It is worth reflecting on our experience of the K&A. The Canal is all pleasantly rural with some fine views from the summit level and around Bath and Bradford on Avon. At the Bath end the locks down to the Avon and the wonderful aqueducts of Dundas and Avoncliffe were well worth seeing and the Caen Hill Locks are truly spectacular. On the downside, the canalside moorings are inadequate for the number of boats travelling and mooring other than on special visitor moorings is often impossible. The sides of the canal are usually heavily overgrown with reeds and would be much better trimmed on the towpath side. This really would help all users of the canal, not just boaters. Dredging the canal closer to the edges would also help boats.
Enough for general comments, back to our trip. We enjoyed our second stay in Newbury and left there on Tuesday morning.
This picture shows a narrowboat trip boat coming into Newbury Lock. Below the lock is a Fullers Pub, 'Lock Stock' which has tables by the waterside. We ate there on Monday evening.
Here we are on our way down the K&A following Alf who was a single hander. Normally we find locking with a single hander means more work for us, but Alf was great, putting in just as much effort as us in working the locks.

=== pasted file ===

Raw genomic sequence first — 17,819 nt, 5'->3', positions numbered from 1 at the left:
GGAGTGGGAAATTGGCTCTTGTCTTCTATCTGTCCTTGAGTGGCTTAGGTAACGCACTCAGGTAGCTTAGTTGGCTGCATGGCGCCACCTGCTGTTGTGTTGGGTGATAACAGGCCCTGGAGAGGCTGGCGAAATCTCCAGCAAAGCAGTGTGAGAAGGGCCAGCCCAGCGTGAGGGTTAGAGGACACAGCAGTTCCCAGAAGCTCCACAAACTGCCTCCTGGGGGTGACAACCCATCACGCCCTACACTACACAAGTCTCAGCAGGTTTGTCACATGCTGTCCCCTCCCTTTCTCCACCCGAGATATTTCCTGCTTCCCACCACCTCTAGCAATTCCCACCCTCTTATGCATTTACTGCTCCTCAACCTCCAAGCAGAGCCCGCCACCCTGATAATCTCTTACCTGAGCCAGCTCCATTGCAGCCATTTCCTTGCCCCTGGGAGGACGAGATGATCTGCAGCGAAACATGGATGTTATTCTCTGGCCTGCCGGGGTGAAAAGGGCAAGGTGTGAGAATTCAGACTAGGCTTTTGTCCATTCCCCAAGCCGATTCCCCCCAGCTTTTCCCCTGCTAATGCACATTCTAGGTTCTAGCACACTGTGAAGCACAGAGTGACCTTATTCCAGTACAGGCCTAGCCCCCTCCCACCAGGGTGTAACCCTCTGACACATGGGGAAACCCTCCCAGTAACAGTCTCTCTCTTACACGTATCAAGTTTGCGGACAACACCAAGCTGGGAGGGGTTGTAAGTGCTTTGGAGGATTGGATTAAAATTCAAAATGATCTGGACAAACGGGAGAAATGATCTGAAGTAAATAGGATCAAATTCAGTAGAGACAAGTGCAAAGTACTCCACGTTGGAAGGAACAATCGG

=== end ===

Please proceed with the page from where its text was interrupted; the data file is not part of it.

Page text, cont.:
We stayed overnight at Woolhampton just above the lock below which the Kennet flows fiercely in from the right. Amazingly moored right in front of us was the boat, Whistler, which we looked to buy at the same time we considered buying Leo. Our two boats were moored side by side in Pyrford Marina. We have met Jan and Graham from Whistler before and it was good to see them again.
|Here is Whistler - moored in front of us|
|Jeremy and Maggie onboard Leo|
|Theale Parish Church|
Here you can see the iron structure next to Leo and the water spilling over into the surrounding vegetation.
This view is looking back into the empty lock. We were sharing with another couple, Dave and Alison on Free Spirit.
In Reading we met Sally who Ian used to work with and gave her a ride through Reading and out onto the Thames. Sally ordered an egg sandwich at the pub we visited at the bottom end of the Kennet and was surprised to find a fried egg sandwich on her plate.
After allowing Sally to go back to work we carried on down the Thames and after mooring downstream from Sonning we walked back to look round the village. Sonning is a lovely village but unfortunately is strangled by loads of traffic on a tiny road trying to get to the bridge to cross the Thames.
Approaching Sonning Bridge - through the central arch with priority over those coming upstream.
This is the view from the downstream side of the bridge. We've tried to find out the story about the postbox on the bridge pillar but without success. We'd just love to see the postman collect the letters!!
Here is a view of one of the side streets in Sonning, with as few cars as I could manage. It did strike us that the village would be so much prettier and comfortable without all the cars.
In the next few days we'll be carrying on downstream via Henley and Windsor eventually to Brentford to connect with the Grand Union Canal.